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Steep decline in practicing Christians will have major repercussions for church leaders: study

New research from the Barna Group found that the share of practicing Christians in the United States has nearly dropped in half over the last two decades — a shift the group warns will have “major repercussions” for church leaders.

The latest research from the evangelical Christian polling firm, which examined the role of Christianity in the American Church, reveals that that just 25 percent of Americans are practicing Christians, compared to 45 percent in 2000.

Barna defines a “practicing Christian” as someone who identifies as a Christian, agrees strongly that faith is very important in their lives and has attended church within the past month.

According to Barna, half of those who identified as practicing Christians in 2000 fell away from consistent faith engagement, essentially becoming non-practicing Christians (2000: 35 percent vs. 2020: 43 percent), while the other half moved into the non-Christian segment (2000: 20 percent vs. 2019: 30 percent).

David Kinnaman, president of Barna, said the findings indicate a “major reshuffling of Americans’ spiritual lives.”

“Monthly, committed churchgoers are now about half as common as they were two decades ago,” he said. “This shift has major repercussions for church leaders as there is increased struggle to attract and retain the active segment of churchgoers.”

The findings are part of the State of the Church 2020 study, a year-long examination of the spiritual and religious trends that define American life these days. For the report, Barna explored data collected among 96,171 surveys over more than 20 years.

The report also found that while 36 percent fewer Americans attended church weekly in 2020 than in 1993, consistency of Bible reading has remained steady for nearly a decade. Nearly the same percent of U.S. adults today report reading their Bibles weekly as did in 1993 (2020: 35 percent vs. 1993: 34 percent).

Additionally, large majorities of Americans still say that prayer is something that they do on a weekly basis: From 1996 to 2010, there “was no statistical difference in the percentage of Americans who prayed, with the number hovering around 83 percent,” notes Barna.

The research indicates that Americans are “softening in their practice of Christianity,” according to Kinnaman. He said it “raises urgent questions for church leaders about the nature of the relationship Americans have to Christian practice.”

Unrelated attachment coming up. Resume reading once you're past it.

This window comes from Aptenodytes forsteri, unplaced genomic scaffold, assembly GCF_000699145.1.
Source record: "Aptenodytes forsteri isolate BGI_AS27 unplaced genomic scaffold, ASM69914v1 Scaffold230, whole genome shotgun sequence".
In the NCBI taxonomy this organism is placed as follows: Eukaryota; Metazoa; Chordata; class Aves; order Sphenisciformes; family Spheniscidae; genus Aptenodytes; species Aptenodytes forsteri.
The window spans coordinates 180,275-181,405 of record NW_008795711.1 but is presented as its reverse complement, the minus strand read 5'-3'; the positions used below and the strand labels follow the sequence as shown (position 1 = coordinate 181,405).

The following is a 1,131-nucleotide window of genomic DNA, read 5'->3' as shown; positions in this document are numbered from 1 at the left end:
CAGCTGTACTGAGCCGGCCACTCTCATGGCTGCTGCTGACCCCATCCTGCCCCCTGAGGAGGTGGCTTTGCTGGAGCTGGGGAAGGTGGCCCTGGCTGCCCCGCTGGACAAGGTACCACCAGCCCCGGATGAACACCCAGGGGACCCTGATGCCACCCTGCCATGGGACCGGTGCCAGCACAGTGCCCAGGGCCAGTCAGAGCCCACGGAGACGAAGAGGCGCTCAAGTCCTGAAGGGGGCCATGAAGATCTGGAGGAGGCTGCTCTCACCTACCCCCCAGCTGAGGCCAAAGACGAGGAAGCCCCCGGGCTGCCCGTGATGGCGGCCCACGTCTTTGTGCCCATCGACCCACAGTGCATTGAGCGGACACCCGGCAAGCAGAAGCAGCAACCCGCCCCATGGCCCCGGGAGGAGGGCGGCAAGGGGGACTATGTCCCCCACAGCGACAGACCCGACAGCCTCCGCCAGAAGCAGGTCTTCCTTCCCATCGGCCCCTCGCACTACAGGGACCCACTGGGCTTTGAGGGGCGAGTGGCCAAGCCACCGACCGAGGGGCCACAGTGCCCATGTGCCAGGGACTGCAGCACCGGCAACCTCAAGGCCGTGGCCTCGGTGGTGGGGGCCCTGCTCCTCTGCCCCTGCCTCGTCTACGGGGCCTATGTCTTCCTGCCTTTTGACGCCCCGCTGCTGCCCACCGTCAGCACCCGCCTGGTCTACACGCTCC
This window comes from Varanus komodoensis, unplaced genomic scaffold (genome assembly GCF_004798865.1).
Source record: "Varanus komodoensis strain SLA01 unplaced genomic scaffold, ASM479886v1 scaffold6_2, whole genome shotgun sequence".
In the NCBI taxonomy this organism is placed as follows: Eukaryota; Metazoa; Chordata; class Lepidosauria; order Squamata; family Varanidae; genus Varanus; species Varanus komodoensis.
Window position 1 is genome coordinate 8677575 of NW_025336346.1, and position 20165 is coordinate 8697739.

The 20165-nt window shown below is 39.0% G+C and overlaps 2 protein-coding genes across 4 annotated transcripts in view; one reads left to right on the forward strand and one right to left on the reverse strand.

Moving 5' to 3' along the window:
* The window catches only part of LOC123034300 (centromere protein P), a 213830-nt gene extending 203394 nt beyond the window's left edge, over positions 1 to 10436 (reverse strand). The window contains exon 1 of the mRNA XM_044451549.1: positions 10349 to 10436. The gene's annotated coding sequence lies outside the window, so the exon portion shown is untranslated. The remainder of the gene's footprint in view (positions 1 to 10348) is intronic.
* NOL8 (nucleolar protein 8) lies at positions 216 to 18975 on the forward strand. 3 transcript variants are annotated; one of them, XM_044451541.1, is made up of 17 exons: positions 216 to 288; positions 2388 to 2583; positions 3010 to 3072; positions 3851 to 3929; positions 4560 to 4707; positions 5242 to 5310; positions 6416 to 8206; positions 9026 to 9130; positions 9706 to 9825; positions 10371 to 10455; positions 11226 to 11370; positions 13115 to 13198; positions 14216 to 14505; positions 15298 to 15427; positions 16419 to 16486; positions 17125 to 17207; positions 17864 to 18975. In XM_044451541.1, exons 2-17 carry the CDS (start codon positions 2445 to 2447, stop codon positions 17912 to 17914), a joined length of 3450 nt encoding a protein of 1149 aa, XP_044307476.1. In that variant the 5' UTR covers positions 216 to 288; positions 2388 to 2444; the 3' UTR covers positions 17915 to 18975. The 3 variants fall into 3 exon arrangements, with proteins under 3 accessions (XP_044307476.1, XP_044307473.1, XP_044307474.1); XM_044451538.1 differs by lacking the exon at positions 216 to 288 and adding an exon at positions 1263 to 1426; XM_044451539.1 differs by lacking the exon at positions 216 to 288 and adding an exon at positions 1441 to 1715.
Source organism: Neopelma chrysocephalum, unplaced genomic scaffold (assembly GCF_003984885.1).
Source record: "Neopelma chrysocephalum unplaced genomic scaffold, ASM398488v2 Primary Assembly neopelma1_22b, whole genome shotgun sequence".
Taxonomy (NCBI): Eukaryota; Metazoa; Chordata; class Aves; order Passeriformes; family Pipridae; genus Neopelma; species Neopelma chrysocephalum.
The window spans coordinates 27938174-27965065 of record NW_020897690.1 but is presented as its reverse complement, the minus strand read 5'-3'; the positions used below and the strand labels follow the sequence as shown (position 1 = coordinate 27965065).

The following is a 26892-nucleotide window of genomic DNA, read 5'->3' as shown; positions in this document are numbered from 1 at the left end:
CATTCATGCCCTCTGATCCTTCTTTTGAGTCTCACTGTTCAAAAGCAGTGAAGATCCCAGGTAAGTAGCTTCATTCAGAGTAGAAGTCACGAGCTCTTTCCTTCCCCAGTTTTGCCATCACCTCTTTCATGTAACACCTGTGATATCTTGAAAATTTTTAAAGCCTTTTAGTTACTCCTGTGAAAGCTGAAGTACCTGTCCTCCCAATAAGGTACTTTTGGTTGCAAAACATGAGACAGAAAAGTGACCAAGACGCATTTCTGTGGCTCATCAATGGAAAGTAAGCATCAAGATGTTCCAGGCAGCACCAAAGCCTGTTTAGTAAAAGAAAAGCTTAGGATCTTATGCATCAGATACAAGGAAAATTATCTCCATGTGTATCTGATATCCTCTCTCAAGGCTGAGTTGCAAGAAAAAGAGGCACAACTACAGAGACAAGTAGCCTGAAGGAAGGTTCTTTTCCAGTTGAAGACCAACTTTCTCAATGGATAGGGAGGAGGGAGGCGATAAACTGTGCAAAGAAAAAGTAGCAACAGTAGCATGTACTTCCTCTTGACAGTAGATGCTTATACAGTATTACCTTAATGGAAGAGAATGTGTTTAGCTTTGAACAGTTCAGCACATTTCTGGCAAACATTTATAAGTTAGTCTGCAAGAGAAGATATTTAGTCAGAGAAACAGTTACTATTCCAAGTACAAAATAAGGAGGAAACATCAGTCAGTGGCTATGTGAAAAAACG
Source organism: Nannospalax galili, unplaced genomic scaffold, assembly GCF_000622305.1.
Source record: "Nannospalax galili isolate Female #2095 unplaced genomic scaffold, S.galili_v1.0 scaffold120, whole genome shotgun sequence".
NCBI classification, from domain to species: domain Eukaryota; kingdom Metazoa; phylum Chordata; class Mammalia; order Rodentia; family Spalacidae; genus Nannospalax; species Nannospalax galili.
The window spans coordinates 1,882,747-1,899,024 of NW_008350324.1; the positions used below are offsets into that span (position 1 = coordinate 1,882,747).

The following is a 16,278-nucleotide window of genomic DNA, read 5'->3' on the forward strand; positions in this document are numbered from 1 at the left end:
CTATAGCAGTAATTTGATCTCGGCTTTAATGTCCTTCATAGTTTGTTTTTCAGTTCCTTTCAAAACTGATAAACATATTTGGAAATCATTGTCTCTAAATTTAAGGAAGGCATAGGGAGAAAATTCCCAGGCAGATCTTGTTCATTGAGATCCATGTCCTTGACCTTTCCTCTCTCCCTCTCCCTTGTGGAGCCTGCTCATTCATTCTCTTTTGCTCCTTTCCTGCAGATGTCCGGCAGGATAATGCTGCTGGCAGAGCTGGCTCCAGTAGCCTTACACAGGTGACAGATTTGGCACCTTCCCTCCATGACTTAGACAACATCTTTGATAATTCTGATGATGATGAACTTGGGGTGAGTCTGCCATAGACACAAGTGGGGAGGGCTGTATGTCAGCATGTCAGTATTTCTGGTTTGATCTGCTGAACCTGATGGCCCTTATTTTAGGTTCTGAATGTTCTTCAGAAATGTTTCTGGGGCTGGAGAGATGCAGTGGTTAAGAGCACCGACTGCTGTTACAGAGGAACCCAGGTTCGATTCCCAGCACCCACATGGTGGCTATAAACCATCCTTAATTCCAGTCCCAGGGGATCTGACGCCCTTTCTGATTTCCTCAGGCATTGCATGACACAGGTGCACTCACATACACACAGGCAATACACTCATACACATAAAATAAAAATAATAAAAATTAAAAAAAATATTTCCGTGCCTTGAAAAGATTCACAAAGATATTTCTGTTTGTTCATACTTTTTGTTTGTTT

“What redefines and what anchors the churchgoing, Bible reading and prayer of adults? Among the interesting stories in the data is that private practices of faith—such as prayer and Scripture intake—aren’t sliding as much as church attendance,” he said.

Still, the study “shows reasons for continued hope and for additional reflection,” he said, adding that while generational change is certainly taking place, “older generations (Boomers and Elders) are drifting away from conventional church attendance at roughly the same pace as younger generations (Gen X and Millennials).”

“What can church leaders do to engage the one-quarter of Millennials who remain active in Christian practice?” he asked. “How can the Bible-loyal readers continue to form the bedrock of a resilient Church? In what ways can prayer—the most universal of spiritual activities—be sparked to create spiritual renewal in this society?”

Tim Lucas, pastor of Liquid Church in Parsippany, New Jersey, told The Christian Post that amid a “record rise” of the religious “nones,” the church would do well to rethink the way it presents the message of the Gospel.

“I think the hand-wringing approach to millenials and Gen Z is an invitation for a wholesale reinvention of the methods by which we present Jesus to a new generation,” he said.

“There’s a cultural shift underway, where young people are extremely experientially oriented. They want to know, ‘What’s the social good in this before I buy it? So the church’s traditional message of evangelism was propositional truth: Here’s why Christianity is valid and a superior belief system. The Good News was proclaimed and explained.”

However, when Jesus shared the “Gospel of grace with truly hell-bent pagans,” He adopted a “double approach,” Lucas argued.

“There was a demonstration of grace: Be healed, serve the poor. And then there’s the proclamation of the Gospel: Your sins are forgiven,” he said. “Up and coming generations are concerned with biblical justice — how the church tangibly helps the poor and needy. It’s a reverse discipleship process. The church must reclaim its birthright of saying, ‘The message of the Gospel is good for both the soul and body.’”

Liquid Church, a thriving, multi-campus church with over 5,000 members of all ages and demographics, is “close-handed about the message, meaning the Gospel never changes, yet we’re open about the methods because they always need to change to reach the hearts and minds for the next generation,” Lucas said.

“We’re not changing the message but our methods need to change. The Gospel of grace is timeless, but the methods need to look different to reach the next generation for Christ.”

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